One New Change with Brockley-based photographic agency Lucid Representation next week, we thought we'd better go and recce it today - our first chance to see it since it opened last autumn.
We weren't entirely sold on the brown stealth bomber based on what we'd seen of it in the media and we'd have been happy for the building it replaced to be retained and remodeled. But, as with the new Spitalfields, the City has proved its critics wrong and built a development that satisfies market demand for familiar brands while creating something unique.
Regularly described as a shopping mall, it's really nothing of the sort, One New Change is a food quarter, where a new Gordon Ramsay will soon nuzzle up next to Jamie Oliver's Barbecoa and where the ubiquitous Eat is joined by the rare treat that is Bea's of Bloomsbury. Nor, despite being called a bulky behemoth does it feel like a giant.
Unlike Westfield, which hermetically seals in its shoppers like punters at a Vegas casino, the building is permeable, encouraging you to dip in and out of it, giving you glimpses of the sky, the streets and the world beyond at all times. It's big by central London standards, but it's no Bluewater. The closest comparison we can think of is The Mailbox in Birmingham.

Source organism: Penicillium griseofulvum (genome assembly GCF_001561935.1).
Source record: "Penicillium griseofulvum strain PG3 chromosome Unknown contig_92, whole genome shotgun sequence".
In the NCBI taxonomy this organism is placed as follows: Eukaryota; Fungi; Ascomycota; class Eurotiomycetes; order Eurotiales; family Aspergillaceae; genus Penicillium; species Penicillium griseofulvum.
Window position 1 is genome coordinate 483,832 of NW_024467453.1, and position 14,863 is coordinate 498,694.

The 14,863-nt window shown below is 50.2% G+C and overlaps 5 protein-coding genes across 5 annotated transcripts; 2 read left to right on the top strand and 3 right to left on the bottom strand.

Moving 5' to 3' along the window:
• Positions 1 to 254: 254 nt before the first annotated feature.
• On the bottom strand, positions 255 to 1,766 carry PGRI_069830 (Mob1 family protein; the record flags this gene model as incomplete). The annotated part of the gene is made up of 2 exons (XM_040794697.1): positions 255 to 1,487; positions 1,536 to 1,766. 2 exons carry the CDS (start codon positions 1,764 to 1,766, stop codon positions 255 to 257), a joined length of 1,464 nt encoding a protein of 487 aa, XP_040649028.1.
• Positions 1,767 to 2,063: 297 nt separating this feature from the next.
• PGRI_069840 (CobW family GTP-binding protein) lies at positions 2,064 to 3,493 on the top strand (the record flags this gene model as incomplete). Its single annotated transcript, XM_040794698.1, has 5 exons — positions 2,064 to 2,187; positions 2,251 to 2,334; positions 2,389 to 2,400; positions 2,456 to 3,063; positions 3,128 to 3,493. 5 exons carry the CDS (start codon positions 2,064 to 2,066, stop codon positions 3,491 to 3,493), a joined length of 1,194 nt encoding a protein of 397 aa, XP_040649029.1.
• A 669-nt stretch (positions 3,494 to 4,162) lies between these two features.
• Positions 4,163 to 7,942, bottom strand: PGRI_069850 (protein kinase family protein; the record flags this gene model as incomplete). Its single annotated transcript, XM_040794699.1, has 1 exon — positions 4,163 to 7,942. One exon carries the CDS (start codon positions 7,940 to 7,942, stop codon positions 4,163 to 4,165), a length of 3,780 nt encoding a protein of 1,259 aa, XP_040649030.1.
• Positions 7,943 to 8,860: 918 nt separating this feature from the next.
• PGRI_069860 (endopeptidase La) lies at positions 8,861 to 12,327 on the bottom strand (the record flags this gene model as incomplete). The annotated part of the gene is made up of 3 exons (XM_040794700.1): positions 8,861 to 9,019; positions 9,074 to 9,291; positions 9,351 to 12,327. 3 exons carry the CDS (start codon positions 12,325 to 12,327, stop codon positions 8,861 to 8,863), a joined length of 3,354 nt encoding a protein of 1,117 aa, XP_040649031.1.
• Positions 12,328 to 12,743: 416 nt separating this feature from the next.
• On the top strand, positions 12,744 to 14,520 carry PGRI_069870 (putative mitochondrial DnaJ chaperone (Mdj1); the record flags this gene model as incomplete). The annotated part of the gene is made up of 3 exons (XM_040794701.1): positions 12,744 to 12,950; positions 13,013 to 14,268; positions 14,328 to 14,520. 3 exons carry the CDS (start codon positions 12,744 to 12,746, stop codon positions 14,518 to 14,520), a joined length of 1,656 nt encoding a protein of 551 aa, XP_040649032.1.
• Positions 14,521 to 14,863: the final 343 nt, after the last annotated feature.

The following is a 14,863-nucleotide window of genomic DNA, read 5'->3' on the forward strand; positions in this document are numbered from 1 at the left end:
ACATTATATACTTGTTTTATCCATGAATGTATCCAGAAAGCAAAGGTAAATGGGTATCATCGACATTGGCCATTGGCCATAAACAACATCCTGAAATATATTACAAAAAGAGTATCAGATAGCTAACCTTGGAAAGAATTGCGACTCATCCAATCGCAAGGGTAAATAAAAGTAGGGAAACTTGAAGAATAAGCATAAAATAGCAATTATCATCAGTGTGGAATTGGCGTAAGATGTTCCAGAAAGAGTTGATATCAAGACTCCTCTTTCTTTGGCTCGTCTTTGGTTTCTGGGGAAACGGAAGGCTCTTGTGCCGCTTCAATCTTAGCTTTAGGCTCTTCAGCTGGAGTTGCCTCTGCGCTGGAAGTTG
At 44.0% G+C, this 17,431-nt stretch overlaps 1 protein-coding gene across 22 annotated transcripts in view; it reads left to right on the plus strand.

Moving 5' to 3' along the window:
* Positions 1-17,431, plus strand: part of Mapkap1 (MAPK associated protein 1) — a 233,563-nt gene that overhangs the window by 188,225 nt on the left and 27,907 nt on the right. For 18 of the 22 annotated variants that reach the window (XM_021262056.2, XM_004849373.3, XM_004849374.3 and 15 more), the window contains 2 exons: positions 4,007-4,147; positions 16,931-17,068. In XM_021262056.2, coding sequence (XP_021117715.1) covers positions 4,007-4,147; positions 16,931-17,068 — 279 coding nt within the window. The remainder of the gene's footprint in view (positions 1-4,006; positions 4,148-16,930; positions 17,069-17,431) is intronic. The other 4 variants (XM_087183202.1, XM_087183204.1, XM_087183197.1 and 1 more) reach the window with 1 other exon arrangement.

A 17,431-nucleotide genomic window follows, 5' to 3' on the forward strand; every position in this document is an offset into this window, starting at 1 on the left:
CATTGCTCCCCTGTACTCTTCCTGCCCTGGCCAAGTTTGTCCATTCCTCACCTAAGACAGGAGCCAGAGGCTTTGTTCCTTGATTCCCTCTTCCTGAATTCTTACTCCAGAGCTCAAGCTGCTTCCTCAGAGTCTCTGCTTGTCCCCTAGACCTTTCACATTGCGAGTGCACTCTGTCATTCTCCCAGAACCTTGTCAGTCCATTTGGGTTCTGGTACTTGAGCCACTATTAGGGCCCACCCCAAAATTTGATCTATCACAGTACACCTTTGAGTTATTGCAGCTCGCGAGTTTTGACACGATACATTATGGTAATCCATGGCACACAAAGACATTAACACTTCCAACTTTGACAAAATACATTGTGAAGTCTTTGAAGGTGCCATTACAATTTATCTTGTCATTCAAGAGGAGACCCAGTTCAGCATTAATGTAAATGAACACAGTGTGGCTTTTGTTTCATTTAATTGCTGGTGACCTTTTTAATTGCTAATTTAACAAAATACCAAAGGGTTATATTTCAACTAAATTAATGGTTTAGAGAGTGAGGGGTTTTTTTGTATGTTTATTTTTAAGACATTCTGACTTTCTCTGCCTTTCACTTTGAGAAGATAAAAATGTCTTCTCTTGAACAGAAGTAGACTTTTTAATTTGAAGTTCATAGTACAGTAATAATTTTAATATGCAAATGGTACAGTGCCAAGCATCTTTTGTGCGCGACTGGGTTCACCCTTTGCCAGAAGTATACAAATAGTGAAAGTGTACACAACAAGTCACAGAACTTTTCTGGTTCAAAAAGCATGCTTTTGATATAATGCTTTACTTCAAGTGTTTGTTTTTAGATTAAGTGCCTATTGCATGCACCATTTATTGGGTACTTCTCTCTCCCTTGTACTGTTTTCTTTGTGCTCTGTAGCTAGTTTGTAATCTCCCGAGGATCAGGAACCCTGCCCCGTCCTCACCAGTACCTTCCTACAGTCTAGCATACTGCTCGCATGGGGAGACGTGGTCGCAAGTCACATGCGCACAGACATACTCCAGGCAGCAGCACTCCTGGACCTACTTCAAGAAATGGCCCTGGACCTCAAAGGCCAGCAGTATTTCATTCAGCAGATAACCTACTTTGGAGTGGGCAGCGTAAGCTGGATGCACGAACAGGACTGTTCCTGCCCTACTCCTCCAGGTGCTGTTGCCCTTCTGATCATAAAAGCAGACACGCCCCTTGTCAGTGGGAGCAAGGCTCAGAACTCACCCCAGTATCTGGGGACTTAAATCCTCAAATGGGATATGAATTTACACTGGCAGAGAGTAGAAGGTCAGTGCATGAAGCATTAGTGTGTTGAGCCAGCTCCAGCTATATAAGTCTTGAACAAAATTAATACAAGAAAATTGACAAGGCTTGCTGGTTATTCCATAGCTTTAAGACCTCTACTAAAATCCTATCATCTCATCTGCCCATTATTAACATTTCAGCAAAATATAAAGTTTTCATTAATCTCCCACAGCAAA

Best of all, the building positively encourages you to escape the commercialism on its lower floors, whisking you up to its sixth floor in high-speed glass elevators, to its stunning roof terrace. London makes shockingly poor use of its rooftops, but here, it has been turned in to a handsome, humane, public space - a stepped concrete and glass landscape that acts as an altar for the churches surrounding it - not only the enormous dome of St Paul's but also the spire of Wren's St Vedast. God and mammon.